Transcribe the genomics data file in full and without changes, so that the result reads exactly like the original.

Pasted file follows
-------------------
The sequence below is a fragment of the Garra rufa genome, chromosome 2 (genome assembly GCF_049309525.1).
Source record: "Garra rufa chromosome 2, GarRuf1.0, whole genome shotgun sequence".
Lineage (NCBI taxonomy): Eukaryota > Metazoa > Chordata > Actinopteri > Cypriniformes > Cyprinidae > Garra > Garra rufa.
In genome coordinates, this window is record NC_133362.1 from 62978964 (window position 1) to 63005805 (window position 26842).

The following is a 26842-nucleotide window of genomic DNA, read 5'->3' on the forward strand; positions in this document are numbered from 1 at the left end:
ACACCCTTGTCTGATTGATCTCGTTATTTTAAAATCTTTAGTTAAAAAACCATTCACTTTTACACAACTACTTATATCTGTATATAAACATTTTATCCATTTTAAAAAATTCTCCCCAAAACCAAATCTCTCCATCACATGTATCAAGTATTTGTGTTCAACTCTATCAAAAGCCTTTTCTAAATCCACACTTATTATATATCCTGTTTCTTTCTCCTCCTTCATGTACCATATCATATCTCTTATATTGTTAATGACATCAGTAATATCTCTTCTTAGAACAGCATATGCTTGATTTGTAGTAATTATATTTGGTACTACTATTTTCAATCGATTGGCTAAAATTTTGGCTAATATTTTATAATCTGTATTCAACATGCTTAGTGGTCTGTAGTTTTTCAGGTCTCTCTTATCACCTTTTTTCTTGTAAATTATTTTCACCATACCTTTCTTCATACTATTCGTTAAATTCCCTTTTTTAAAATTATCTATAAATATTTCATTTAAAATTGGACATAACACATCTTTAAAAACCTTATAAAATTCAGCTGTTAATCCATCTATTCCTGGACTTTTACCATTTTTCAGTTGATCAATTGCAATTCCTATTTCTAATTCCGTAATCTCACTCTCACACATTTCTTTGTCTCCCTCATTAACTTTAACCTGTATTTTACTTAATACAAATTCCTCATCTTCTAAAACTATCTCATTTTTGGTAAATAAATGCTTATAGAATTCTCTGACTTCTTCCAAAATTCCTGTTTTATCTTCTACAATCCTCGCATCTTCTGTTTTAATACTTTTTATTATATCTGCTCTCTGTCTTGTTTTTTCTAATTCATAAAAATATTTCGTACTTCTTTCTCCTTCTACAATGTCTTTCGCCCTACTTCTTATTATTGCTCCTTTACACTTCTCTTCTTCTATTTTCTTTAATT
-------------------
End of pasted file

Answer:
The sequence below is a fragment of the Garra rufa genome, chromosome 2 (genome assembly GCF_049309525.1).
Source record: "Garra rufa chromosome 2, GarRuf1.0, whole genome shotgun sequence".
Lineage (NCBI taxonomy): Eukaryota > Metazoa > Chordata > Actinopteri > Cypriniformes > Cyprinidae > Garra > Garra rufa.
In genome coordinates, this window is record NC_133362.1 from 62978964 (window position 1) to 63005805 (window position 26842).

The following is a 26842-nucleotide window of genomic DNA, read 5'->3' on the forward strand; positions in this document are numbered from 1 at the left end:
ACACCCTTGTCTGATTGATCTCGTTATTTTAAAATCTTTAGTTAAAAAACCATTCACTTTTACACAACTACTTATATCTGTATATAAACATTTTATCCATTTTAAAAAATTCTCCCCAAAACCAAATCTCTCCATCACATGTATCAAGTATTTGTGTTCAACTCTATCAAAAGCCTTTTCTAAATCCACACTTATTATATATCCTGTTTCTTTCTCCTCCTTCATGTACCATATCATATCTCTTATATTGTTAATGACATCAGTAATATCTCTTCTTAGAACAGCATATGCTTGATTTGTAGTAATTATATTTGGTACTACTATTTTCAATCGATTGGCTAAAATTTTGGCTAATATTTTATAATCTGTATTCAACATGCTTAGTGGTCTGTAGTTTTTCAGGTCTCTCTTATCACCTTTTTTCTTGTAAATTATTTTCACCATACCTTTCTTCATACTATTCGTTAAATTCCCTTTTTTAAAATTATCTATAAATATTTCATTTAAAATTGGACATAACACATCTTTAAAAACCTTATAAAATTCAGCTGTTAATCCATCTATTCCTGGACTTTTACCATTTTTCAGTTGATCAATTGCAATTCCTATTTCTAATTCCGTAATCTCACTCTCACACATTTCTTTGTCTCCCTCATTAACTTTAACCTGTATTTTACTTAATACAAATTCCTCATCTTCTAAAACTATCTCATTTTTGGTAAATAAATGCTTATAGAATTCTCTGACTTCTTCCAAAATTCCTGTTTTATCTTCTACAATCCTCGCATCTTCTGTTTTAATACTTTTTATTATATCTGCTCTCTGTCTTGTTTTTTCTAATTCATAAAAATATTTCGTACTTCTTTCTCCTTCTACAATGTCTTTCGCCCTACTTCTTATTATTGCTCCTTTACACTTCTCTTCTTCTATTTTCTTTAATT